While schizophrenia is best known for episodes of psychosis – a break with reality during which an individual may experience hallucinations – it is also marked by chronic neurocognitive deficits, such as problems with memory and attention.
A multi-site cognition study led by psychologists at Beth Israel Deaconess Medical Center (BIDMC) found that these neurocognitive symptoms are evident prior to the onset of psychosis in a high-risk stage of the disorder called the prodromal phase.
The study published in JAMA Psychiatry said the findings suggest that these impairments may serve as early warning signs of schizophrenia, as well as potential targets for intervention that could mitigate the onset of the psychotic disorder and significantly improve cognitive function.
“To our knowledge, this is the largest and most definitive study of cognition in the high-risk period before onset of for psychosis/schizophrenia,” said corresponding author Larry J. Seidman, PhD, a psychologist at BIDMC and professor of psychology at Harvard Medical School.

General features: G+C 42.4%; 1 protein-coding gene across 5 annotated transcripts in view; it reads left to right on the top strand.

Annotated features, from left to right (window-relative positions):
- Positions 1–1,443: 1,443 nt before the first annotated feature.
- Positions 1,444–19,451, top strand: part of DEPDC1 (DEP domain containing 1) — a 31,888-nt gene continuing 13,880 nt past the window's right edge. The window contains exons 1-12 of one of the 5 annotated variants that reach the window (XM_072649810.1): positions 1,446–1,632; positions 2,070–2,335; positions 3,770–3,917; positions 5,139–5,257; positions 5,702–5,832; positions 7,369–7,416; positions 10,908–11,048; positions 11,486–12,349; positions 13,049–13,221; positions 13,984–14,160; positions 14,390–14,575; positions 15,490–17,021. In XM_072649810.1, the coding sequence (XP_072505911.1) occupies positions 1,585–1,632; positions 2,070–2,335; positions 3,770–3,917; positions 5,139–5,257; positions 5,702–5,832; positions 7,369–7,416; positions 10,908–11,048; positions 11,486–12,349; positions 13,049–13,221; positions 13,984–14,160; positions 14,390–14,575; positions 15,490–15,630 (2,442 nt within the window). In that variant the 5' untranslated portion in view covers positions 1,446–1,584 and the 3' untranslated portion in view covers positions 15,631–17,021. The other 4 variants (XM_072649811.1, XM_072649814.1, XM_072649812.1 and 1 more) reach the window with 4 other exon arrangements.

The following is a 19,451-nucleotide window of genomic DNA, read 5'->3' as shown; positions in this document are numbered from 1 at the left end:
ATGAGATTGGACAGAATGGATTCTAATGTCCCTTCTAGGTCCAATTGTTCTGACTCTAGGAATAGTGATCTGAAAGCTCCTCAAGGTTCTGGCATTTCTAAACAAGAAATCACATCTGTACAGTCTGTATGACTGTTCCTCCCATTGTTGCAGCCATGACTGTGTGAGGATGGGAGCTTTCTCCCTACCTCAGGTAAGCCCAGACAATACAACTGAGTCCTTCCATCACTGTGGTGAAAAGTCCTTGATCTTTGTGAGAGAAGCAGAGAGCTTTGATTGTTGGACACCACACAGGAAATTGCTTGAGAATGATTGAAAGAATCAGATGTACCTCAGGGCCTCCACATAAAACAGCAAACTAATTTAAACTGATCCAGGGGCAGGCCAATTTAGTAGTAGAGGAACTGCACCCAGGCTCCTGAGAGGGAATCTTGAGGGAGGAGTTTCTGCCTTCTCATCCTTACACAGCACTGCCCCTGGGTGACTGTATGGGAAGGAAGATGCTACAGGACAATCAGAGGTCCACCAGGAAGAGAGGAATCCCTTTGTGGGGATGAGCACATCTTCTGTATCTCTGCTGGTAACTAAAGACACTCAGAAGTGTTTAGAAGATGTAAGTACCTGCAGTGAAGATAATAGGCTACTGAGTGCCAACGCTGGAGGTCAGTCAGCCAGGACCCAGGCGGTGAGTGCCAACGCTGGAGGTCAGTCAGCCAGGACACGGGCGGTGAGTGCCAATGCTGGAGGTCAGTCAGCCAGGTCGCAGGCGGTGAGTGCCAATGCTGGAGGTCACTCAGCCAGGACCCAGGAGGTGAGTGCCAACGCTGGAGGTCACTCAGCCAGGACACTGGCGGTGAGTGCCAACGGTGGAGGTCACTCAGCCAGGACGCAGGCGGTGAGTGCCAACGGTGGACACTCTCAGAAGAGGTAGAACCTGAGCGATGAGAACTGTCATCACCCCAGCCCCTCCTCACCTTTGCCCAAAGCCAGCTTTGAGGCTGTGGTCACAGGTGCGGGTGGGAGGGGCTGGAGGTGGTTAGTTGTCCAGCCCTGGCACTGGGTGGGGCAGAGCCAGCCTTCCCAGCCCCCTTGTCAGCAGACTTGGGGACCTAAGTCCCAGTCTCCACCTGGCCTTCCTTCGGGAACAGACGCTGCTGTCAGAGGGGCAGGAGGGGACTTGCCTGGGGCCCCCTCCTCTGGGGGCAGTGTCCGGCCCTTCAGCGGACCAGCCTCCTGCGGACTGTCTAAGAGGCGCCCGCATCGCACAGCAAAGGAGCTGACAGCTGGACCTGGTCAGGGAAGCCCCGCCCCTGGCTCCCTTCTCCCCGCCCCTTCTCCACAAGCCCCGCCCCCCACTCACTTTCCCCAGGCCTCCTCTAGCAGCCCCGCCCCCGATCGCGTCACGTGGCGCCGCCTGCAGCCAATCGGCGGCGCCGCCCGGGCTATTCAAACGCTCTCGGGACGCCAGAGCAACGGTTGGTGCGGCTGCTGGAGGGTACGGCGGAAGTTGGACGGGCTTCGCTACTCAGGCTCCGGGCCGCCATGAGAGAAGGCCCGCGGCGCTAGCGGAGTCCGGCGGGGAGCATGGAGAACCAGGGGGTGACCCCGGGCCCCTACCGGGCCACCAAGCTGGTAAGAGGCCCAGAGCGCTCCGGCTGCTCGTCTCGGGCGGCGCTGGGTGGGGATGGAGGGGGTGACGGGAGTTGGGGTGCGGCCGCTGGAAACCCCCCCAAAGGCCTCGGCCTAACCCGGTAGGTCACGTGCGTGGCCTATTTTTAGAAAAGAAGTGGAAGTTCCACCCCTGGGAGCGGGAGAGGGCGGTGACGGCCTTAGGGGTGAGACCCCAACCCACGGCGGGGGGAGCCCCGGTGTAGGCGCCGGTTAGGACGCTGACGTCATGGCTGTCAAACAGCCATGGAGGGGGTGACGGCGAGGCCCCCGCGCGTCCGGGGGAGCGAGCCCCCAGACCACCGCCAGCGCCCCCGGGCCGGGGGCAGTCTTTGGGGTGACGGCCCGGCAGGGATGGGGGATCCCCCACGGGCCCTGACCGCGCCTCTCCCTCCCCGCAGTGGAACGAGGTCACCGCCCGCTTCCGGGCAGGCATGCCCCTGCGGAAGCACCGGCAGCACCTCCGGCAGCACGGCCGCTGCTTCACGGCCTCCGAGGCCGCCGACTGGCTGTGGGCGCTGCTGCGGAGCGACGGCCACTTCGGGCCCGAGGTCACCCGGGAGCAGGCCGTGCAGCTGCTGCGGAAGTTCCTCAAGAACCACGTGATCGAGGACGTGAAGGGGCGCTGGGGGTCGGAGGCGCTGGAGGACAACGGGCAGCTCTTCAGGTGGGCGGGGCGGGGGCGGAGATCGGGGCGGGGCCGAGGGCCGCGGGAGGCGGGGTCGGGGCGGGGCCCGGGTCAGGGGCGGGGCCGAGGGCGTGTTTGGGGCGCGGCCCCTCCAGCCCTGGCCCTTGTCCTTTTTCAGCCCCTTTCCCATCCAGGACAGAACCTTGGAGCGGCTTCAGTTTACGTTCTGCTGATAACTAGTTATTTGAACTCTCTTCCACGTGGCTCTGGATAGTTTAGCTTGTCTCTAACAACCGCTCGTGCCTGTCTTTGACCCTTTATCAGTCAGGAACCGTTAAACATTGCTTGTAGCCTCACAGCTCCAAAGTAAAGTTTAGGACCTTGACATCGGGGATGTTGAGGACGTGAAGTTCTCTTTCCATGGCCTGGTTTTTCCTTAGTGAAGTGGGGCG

Seidman and colleagues collected neurocognitive functioning data from participants at eight university-based, outpatient programs in the United States and Canada over the course of four years.
The observational study compared 689 males and females deemed at clinical high risk (CHR) of developing psychosis to 264 male and female healthy controls (HC). Using 19 standard tests of executive and visuospatial abilities, attention and working memory, verbal abilities and declarative memory, the researchers found that the high-risk group performed significantly worse than the control group on all 19 measures.
Among the high-risk individuals only, those who later progressed to a psychotic disorder performed significantly worse than their high-risk peers who did not develop psychosis during the study.
“Our group’s focus is on identifying early warning signs and then developing interventions to improve a person’s chances for not getting it, making it milder or delaying it,” said Seidman.